SPE is an important productivity ratio that indicates how many employees does it take to produce $XXX in sales. The converse is true as well. You can use SPE figures to estimate the annual sales you can expect X number of employees to produce.

As an example, SPE data we rely upon states that $1,000,000 sales can be easily produced by no more than 6 to 6.5 employees. Unfortunately, we also know of printing firms that will require 8 to 8.5 employees or more to produce the very same mix of products and services.

Properly Counting All Employees

As part of the calculation, you must count all “employees” whether or not they are on the payroll. Do not rely strictly on your payroll reports to make this calculation. An example of this would be when you have a husband and wife both working in the business but where only one of them actually draws a salary.

Yes, you should also include outside sales representatives as well as in-house bookkeepers. If your father retired from the business but now comes in and works about 20 hours a week then he too should be counted as a 1/2 or .5 employee.

You also must accurately account for all part-time employees. If a graphic artist or bindery operator consistently works 30 hours per week they would be counted as a ¾ or .75 employee. On the other hand, if you have an employee that consistently works 50 hours per week then they would count as 1.25.

The only exception to the above process for counting employees occurs when we are dealing with working owners. The reality is that owners are typically expected to work 45-50 hours because they are in fact the “owners.” However, in situations where one or more owners or partners, feel compelled or are obligated to work 60-70 hours or more each week then it is time to start counting them as more than just one “body.”

If in fact an owner is consistently working in the 60-70 hours per week range then we suggest they should at least be counted as 1.5 employees!

Industry Overview of SPE

Below is a broad overview of sales per employee statistics in the printing industry. Whether or not our numbers reflect the industry at large is subject to debate. We speculate that our industry surveys tend to attract slightly more successful printing firms than exist at-large, and thus our average and median numbers may not be reflective of the industry.

Nonetheless, the numbers clearly indicate that SPEs of $130,000 and higher are easily achievable, and we can’t help but wonder why so many owners appear to be willing to tolerate SPEs of $120,000 and below.

If your firms is indeed struggling with SPEs in the $100,000 to $120,000 range you need to make “improving your SPE” a major goal for 2019-2020!

Counting Owners Properly

On the other hand, an owner who consistently works 55-65 hours we would suggest that a more accurate SPE calculation might result if we count the owner as at least a 1.25 employee. Yes, there is some subjectivity in the calculation when dealing with owners and we will just have to live with that.

Nonetheless, SPE is the most frequently tracked productivity ratio in the printing industry and we have been tracking and recording it for more than 25 years. Virtually every pricing, productivity and financial ratio study published during this time has tracked that ratio.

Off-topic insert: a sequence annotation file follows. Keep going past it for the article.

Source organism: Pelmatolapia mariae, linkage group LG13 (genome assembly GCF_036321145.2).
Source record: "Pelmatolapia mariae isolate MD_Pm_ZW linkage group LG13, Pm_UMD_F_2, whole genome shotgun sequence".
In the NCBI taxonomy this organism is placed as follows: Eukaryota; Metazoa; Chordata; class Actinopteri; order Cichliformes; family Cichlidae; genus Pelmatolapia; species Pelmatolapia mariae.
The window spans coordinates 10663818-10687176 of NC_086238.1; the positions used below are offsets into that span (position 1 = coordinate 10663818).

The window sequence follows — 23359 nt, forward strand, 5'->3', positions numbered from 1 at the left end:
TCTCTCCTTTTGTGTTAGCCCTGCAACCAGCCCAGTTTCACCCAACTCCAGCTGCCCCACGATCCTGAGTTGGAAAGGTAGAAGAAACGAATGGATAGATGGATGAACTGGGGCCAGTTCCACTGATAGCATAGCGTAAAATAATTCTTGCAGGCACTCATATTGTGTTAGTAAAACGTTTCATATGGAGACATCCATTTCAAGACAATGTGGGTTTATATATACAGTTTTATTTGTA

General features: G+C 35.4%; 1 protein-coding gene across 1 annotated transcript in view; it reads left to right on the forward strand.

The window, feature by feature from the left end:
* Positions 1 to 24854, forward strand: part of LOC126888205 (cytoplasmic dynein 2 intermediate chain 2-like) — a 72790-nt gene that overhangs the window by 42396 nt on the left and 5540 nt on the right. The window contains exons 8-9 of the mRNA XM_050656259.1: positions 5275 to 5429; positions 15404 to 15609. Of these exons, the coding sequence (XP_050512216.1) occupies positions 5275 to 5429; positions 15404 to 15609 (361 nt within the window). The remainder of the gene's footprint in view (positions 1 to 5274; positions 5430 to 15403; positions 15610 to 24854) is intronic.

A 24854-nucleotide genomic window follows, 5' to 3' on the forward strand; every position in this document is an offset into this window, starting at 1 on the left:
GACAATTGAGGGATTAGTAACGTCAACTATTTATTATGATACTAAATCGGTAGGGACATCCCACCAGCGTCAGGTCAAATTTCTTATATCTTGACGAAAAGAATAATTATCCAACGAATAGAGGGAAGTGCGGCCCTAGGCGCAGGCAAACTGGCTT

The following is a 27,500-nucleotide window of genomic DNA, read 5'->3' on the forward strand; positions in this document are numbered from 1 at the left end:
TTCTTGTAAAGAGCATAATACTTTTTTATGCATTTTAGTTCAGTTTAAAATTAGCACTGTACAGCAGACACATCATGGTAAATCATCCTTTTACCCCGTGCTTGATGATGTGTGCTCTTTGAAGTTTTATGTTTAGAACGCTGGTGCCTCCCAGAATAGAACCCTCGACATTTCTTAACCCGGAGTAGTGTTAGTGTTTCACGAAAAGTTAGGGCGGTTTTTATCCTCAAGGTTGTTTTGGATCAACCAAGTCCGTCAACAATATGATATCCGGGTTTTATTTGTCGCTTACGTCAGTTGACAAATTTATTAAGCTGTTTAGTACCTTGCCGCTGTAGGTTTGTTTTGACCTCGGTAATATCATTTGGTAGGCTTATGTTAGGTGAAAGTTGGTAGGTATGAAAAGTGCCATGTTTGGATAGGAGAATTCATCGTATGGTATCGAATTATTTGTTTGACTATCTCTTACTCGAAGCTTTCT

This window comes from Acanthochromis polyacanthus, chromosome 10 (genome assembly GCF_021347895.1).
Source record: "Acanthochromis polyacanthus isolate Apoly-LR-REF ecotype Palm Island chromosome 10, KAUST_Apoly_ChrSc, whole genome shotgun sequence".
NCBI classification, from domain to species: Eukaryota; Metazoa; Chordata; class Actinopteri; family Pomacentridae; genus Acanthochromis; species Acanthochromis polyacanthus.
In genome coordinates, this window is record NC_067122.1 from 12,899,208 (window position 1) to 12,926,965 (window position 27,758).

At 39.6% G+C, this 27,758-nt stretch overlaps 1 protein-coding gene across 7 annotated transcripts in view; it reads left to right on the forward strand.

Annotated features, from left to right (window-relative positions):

SPE QUARTILES – WHERE DO YOU RANKWe calculated the sales per employee of all participants based upon the information provided, and then ranked the data from high to low. Next, we divided the list into four approximately even breakouts or quartiles. Last, we averaged the SPE for each quartile breakout. The results are depicted above. If your SPE falls into either the bottom (red) or the 2nd quartile ((gold), your SPE number falls into the bottom half of the industry and should be a source of  concern. On the other hand, if your SPE is in the $130,000-$175,000 range you deserve a pat on the back. (This chart and caption appeared in the 2019-2020 Sweet Sixteen Digital Color Pricing Study published by NPRC.)

“We estimate that close to 50% of the industry (see graph above) is failing in terms of SPE, and many of those firms will most likely not make it another five years.”

We estimate that close to 50% of the industry (see graph above) is failing in terms of SPE, and many of those firms will most likely not make it another five years. There is little or no chance for firms with SPEs of $115,000 and below to pay the owners a reasonable salary and generate the excess earnings required to maintain or boost value as well as provide the funds required to finance upgrades in equipment. It just can’t be done with SPEs that low.

Higher Profits, Better Ratios

If your calculated SPE is $130,000 or higher it typically places your firm in the top two quartiles in the industry in terms of profitability. Printing firms in the top half of the industry typically report lower cost of sales ratios (30-26%) and lower payroll costs (28-30%). As a result of running leaner firms and better operating ratios, owners of firms in the top two quartiles report significantly higher owner’s compensation ratios in the 19-27% range.

Looking at the other side of the coin, we know that approximately 35-40% of the firms in our industry (based upon the feedback and results of our numerous industry surveys) report SPEs of $120,000 and below. That can be reaffirmed by examining the bar graph above.